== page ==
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Port-Au-Prince (AFP) Oct 22, 2012
Less than 18 months after taking office on a wave of populist support, Haitian President Michel Martelly is now facing protests in a country still trying to rebound from the massive 2010 earthquake.
For three weeks, protesters have marched regularly in Haiti's biggest towns, furious over what they see as the government's inaction in the face of the rising cost of living in what is already one of the world's poorest nations.
The demonstrators also denounce politicians for lavish spending on luxury cars and official travel which they say brings no practical gain to the Caribbean country.
The grassroots movement was quickly joined by political groups hostile to Martelly's administration, which they accuse of trying to "install a dynastic and dictatorial regime."
At a meeting Wednesday in Cap-Haitien, Haiti's second largest city, opposition and civil society leaders were sharply critical, saying there is "increased vulnerability at nearly every level of society."
While the meeting was going on, thousands poured into the streets, demanding more government action to curb rising consumer prices and Martelly's resignation.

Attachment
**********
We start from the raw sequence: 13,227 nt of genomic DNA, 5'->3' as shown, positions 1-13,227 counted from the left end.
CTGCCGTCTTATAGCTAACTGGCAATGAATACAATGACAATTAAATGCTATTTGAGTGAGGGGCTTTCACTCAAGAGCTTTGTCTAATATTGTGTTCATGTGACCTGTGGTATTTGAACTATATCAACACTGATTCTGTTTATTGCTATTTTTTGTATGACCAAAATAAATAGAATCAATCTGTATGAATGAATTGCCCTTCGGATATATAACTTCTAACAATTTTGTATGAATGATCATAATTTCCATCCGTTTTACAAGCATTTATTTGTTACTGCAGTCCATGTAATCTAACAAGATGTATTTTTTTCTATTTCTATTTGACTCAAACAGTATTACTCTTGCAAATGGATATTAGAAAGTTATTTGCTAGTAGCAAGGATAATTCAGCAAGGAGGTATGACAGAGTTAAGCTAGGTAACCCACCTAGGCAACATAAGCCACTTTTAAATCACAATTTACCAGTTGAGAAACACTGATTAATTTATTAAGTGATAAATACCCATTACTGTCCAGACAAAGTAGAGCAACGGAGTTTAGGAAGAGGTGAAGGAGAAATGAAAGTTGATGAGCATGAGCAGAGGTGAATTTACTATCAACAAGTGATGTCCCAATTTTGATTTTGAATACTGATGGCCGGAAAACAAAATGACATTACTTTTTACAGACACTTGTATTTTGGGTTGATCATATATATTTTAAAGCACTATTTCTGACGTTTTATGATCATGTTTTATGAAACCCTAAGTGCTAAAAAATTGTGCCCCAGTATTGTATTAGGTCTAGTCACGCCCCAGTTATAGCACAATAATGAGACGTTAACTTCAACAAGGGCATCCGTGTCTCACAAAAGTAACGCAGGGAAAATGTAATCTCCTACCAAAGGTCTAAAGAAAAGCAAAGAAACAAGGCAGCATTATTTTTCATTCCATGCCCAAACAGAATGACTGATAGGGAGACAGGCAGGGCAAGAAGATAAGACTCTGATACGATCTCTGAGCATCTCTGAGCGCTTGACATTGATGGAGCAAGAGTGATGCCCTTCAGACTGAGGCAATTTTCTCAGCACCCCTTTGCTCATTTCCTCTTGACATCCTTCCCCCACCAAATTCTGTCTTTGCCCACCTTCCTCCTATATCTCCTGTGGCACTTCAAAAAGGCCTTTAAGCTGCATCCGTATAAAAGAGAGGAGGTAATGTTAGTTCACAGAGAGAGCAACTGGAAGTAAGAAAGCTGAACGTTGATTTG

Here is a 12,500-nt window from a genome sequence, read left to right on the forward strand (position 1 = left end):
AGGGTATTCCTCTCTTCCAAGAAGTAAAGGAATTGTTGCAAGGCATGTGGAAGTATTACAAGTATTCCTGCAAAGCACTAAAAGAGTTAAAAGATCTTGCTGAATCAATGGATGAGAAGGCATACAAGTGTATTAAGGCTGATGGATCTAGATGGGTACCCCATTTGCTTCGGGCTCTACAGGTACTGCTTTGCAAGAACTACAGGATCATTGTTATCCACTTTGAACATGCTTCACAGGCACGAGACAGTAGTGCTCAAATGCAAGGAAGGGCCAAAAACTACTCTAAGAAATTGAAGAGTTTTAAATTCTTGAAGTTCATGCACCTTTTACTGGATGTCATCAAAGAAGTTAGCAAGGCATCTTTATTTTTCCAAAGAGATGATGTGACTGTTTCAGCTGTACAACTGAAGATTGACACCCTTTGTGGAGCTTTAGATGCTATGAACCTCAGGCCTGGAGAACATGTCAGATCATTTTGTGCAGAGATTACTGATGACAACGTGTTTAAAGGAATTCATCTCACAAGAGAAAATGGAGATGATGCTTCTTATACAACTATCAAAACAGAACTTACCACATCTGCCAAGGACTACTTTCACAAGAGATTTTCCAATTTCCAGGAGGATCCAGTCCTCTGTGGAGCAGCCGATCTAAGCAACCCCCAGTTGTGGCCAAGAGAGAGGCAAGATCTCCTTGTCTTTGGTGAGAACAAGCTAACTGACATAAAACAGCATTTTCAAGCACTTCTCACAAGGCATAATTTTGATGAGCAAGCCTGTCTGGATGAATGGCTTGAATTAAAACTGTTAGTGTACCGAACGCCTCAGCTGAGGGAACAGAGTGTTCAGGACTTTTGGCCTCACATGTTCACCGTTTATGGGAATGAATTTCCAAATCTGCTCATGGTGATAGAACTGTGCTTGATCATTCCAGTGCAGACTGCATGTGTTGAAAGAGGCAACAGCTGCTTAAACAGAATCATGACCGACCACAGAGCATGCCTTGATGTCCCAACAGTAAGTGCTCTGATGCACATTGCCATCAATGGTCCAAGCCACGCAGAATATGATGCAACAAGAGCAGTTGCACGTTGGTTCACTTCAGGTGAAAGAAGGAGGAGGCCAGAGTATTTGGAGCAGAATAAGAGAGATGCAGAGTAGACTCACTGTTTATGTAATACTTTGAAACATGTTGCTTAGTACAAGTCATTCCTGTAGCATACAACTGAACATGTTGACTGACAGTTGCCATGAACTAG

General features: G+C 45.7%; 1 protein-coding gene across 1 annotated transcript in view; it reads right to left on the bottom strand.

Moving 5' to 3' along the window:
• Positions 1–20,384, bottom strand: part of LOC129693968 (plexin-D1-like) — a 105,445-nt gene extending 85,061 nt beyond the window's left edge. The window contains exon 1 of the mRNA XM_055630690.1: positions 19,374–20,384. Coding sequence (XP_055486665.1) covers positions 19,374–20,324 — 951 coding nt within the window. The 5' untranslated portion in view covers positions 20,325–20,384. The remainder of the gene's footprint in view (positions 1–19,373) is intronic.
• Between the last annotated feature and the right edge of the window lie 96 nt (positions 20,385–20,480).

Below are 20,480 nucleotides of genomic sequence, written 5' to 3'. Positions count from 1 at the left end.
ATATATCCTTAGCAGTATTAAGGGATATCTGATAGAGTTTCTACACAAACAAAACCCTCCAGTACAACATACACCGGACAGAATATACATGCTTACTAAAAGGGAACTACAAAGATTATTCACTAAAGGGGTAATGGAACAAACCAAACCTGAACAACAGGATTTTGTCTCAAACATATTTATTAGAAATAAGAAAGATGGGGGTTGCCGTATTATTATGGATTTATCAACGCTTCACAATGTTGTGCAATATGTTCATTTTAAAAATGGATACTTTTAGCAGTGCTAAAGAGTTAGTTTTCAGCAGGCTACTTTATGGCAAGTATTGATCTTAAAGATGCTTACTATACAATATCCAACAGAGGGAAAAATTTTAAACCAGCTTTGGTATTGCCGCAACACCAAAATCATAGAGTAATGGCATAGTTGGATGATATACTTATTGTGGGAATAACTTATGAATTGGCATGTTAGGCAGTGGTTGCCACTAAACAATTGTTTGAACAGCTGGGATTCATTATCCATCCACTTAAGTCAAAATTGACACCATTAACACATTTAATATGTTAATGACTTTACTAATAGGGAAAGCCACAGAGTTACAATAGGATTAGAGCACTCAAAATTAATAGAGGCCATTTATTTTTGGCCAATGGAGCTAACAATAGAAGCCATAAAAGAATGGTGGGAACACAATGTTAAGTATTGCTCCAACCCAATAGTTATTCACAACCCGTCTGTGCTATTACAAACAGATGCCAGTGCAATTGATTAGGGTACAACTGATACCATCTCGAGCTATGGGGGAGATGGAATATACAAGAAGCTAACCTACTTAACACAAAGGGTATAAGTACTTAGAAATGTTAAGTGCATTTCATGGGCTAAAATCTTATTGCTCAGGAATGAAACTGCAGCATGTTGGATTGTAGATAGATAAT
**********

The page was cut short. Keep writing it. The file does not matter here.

Law professor Frizto Canton said the government has a lot of work to do to regain the public's trust.
"The government should rethink its policy. There is an absence of forethought, planning and coordination in the state's decisions, which have led to these protests and calls for the president's departure," he said.
Even though Martelly's popularity has taken a hit, the international community has reminded disenchanted youth and other protesters that the president was elected for a five-year term, due to end in 2016.
The best bet for anyone who wants the president to leave "is to prepare a good candidate for the 2016 elections," said the UN secretary general's representative in the Caribbean nation, Chilean Mariano Fernandez.
Opposition groups see things differently, saying Haitians have the right to demand the early end of Martelly's mandate if he fails to play by the rules.
Constitutional historian George Michel said while he does not believe the protests will result in the president's ouster, Martelly is facing serious challenges.
"Martelly still has a certain popularity, but he has himself provoked some crises that will poison the rest of his term," Michel said.
Michel, a former journalist, accused the president of "wanting to control the electoral system, like all others before him."
In the protests, behind the slogans decrying difficult living conditions and corruption is another source of frustration: the upcoming local and partial legislative elections, under the watch of the controversial Permanent Electoral Council, considered by the opposition to be an arm of the ruling party.
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